From Longevity Wiki

Autophagy (“auto” meaning “self”, and “phagy” meaning “to eat”) is a catabolic process highly conserved in eukaryotes, in which cytoplasmic components are delivered to the lysosome and degraded. It is a key process for the regulation of cellular energetic equilibrium and plays a housekeeping role by removing cellular waste, damaged organelles, aggregated or misfolded proteins and even intracellular pathogens.[1][2] The process of autophagy is also critical in several developmental processes and in response to nutrient stresses.[3][4] Autophagy promotes cell survival, facilitates bioenergetic homeostasis and can promote cell death.[5]

Types of autophagy

Main types of autophagy in mammals: Macroautophagy, chaperone-mediated autophagy and microautophagy.[1]

There are three well defined types of autophagy: macroautophagy, microautophagy and chaperone-mediated autophagy (CMA)[6], with chaperone-assisted selective autophagy (CASA) being recently added.[7][8] Despite differences in their mechanism of degradation and the molecular components they require, all three types of autophagy share in common the delivery of cytoplasmic cargo to the lysosome for proteolytic degradation. The different types of autophagy generally work in a coordinated manner to complement each other.[9]


Due to its role in disease, macro-autophagy in particular has been the main focus of research over the past few decades, and often the term “autophagy” is used to refer to the macro-autophagy type of autophagy.[10] Membrane structures in the cytoplasm form autophagosomes, a spherical structure with double-layer membranes


Microautophagy is a non-selective type of autophagy that involves the delivery of cyoplasmic cargo to the lysosome via autophagic tubes. Microautophagy can be induced under conditions of nitrogen restriction or rapamycin.[9]

Despite microautophagy being generally non-selective, there are three types of selected microautophagy that function in a selective manner: micropexophagy, piecemeal microautophagy of the nucleus (PMN) and micromitophagy.[9]

Chaperone-mediated autophagy (CMA)

Chaperone-mediate autophagy (CMA) is a type of autophagy that specifically engulfs cytosolic proteins, and thus plays an important role in the proteolysis pathway.[11] It is estimated to be responsible for about 30% of protein degradation occurring during caloric restriction, and can also act under conditions of cellular oxidative stress. Similarly to the other types of autophagy, it requires transport of cytosolic cargo to the lysosomes, with the particularity that CMA binds to the LAMP-2A (lysosome-associated membrane protein type 2A) receptor located in the lysosomal membrane.[12] LAMP-2A protein together with a complex of chaperones and co-chaperones are essential for CMA and proteolysis pathways. The expression of LAMP-2A has been shown to decrease with aging, likely due to an age-related increased degradation of LAMP-2A and its decreased ability to insert itself into the lysosomal membrane.[11]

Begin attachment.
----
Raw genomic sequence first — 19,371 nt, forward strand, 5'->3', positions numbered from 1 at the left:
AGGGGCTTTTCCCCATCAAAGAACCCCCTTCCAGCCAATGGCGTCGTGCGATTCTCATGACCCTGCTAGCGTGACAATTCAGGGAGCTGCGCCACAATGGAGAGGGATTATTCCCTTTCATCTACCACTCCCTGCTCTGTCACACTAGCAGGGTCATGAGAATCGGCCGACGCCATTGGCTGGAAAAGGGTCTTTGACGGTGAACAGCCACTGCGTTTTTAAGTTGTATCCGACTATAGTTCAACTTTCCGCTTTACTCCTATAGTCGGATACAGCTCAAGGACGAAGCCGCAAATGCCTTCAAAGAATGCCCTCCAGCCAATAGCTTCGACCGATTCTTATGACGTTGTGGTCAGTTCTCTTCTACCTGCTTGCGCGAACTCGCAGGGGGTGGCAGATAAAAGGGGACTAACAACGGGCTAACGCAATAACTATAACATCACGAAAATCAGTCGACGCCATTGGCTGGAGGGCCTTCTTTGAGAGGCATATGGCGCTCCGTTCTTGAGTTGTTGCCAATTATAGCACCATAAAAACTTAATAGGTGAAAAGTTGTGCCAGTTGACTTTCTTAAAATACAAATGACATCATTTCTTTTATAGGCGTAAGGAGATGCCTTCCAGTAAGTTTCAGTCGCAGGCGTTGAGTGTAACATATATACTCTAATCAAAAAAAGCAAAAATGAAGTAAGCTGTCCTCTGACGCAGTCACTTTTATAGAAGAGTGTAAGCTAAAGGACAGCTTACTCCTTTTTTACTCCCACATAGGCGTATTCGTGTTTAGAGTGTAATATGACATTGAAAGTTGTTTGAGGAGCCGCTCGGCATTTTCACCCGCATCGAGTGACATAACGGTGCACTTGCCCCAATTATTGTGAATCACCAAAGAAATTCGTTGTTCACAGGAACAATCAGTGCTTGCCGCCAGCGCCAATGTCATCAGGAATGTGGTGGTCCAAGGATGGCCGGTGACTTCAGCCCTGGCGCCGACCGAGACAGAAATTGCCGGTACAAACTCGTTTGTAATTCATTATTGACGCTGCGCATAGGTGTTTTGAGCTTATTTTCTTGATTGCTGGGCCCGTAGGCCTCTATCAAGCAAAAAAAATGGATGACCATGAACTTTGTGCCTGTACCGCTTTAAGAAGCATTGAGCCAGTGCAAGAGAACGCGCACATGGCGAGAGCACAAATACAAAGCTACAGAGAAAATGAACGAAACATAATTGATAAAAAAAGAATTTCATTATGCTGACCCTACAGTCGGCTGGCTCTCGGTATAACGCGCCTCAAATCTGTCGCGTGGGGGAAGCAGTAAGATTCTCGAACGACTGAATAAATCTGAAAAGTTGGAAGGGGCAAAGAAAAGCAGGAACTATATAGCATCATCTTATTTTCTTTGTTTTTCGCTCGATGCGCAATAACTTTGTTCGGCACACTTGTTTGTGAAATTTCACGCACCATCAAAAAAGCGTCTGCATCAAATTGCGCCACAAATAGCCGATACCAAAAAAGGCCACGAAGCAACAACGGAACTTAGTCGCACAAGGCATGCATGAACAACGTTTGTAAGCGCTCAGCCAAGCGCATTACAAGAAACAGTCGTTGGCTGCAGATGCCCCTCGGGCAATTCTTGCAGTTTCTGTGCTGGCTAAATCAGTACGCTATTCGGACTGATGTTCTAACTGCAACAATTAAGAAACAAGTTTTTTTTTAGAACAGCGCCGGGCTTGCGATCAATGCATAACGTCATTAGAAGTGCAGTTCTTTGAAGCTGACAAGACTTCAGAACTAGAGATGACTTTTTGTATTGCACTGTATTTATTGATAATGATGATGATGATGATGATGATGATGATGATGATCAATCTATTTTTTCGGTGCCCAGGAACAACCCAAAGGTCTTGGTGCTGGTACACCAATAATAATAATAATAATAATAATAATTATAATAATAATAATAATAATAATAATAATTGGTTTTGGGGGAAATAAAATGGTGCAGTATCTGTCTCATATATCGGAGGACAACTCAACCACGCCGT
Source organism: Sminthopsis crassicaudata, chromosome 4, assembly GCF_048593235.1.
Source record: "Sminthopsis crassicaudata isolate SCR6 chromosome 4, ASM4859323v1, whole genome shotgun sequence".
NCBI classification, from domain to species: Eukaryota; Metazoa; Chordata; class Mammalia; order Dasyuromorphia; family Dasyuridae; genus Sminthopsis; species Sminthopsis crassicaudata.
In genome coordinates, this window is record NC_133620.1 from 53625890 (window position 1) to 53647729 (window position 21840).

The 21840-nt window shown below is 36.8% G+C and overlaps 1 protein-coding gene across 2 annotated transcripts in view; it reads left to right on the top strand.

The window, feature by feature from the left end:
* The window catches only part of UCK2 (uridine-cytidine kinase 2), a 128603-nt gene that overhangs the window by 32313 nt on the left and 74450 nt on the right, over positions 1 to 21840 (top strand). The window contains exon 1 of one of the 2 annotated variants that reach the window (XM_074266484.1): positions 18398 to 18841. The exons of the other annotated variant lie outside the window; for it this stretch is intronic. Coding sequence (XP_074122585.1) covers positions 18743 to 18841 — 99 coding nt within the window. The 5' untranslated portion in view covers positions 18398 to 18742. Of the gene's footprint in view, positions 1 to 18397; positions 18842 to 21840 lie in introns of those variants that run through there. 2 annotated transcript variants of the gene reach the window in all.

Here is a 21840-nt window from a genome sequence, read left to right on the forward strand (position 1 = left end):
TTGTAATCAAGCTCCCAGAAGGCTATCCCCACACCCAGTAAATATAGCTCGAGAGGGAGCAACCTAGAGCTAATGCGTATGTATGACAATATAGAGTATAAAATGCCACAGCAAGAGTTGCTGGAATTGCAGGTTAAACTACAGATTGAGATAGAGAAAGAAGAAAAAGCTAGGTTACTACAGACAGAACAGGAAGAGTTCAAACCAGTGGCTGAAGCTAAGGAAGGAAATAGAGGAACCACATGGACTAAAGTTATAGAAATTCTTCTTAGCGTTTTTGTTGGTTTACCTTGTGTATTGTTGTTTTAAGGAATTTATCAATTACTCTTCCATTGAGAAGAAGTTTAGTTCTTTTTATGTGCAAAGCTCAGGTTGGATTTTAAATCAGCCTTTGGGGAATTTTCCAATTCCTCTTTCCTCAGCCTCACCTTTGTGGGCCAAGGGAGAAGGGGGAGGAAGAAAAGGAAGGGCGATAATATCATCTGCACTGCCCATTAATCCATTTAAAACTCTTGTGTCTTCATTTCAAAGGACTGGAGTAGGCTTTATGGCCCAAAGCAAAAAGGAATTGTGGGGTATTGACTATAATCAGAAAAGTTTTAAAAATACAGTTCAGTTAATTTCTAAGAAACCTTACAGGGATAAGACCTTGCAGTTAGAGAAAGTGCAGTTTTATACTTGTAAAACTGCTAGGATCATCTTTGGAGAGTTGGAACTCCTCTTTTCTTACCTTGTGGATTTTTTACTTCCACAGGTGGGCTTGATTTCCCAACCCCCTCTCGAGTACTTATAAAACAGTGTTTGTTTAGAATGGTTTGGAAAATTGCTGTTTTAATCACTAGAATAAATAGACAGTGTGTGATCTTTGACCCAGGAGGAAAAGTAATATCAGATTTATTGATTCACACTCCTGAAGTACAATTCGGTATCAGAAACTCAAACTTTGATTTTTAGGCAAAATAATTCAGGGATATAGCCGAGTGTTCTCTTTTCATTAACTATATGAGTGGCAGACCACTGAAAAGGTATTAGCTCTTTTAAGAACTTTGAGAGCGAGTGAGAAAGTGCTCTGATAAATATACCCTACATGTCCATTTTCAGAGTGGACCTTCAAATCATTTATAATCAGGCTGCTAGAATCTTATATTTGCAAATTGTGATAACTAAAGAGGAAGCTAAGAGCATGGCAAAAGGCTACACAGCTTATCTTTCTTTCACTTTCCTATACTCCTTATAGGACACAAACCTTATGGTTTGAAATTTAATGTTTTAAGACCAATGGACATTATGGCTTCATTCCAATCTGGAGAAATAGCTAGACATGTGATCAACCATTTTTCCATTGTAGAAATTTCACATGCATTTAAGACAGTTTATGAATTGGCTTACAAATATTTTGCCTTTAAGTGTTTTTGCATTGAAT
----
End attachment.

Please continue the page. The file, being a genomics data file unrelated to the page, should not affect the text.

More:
Chaperone-assisted selective autophagy (CASA)

CASA is an autophagy process that selective degrades chaperone-bound proteins in lysosomes.[13] Degradation of primed ubiquitinated chaperones is essential for protein quality control. CASA is critical for muscle maintenance and it is induced in response to resistance exercise in human skeletal muscle.[14] Pathogenic forms of the Huntingtin protein, which may lead to Huntington's disease, are degraded by chaperone-assisted selective autophagy.[15]

Organelle-specific autophagy

There are several types autophagy specific for certain organelles. Removal of damaged or overexpressed organelles is an essential mechanism for cellular quality control and systemic homeostasis.[16] A well studied specific subtype of autophagy is mitophagy (mitochondria). Other types include lysophagy (lysosomes), pexophagy (peroxisomes), reticulophagy (endoplasmic reticulum), ribophagy (ribosomes) and nucleophagy (nucleus).[16]


The selective degradation of mitochondria through autophagy is known as mitophagy. There are multiple sub-types of mitophagy, such as PINK1/Parkin-dependant, Ubiquitin-independent receptor-mediated and others like piecemeal mitophagy.[17]

Mitophagy declines with age, which leads to the accumulation of damaged mitochondria and the development of a number of age-associated diseases, including Alzheimer's and Parkinson's. Some mitophagy-inducing substances (e.g. resveratrol, metformin and urolithin A) simultaneously activate the biogenesis of new mitochondria, thus promoting health despite aging.[18][19]

Autophagy and longevity

The connections between dysfunctional autophagy with aging and age-related diseases are abundant, and compromised autophagy is considered to be a hallmark of aging.[1][20] Up-regulating autophagy via genetic or pharmacological tools has shown to promote longevity in nematodes, fruit flies and mice.[21][22][23][24][25] On the other hand, in line with these findings, inhibiting selective or non-selective autophagy leads to accelerated aging and functional tissue decline.[1]

Many longevity pathways converge on autophagy genes and can regulate lifespan in animal models such as fruit flies or worms.[26] The process of autophagy is also up-regulated in long-lived C. elegans mutants such as the insulin/insulin-like growth factor (IGF)-1 receptor homolog daf-2 mutant or feeding-defective mutants.[26][27] Furthermore, the 60% lifespan extension of daf-2 loss-of-function mutants is dependent on autophagic genes such as bec-1, lgg-1, atg-7 and atg-12.[28][29][30]

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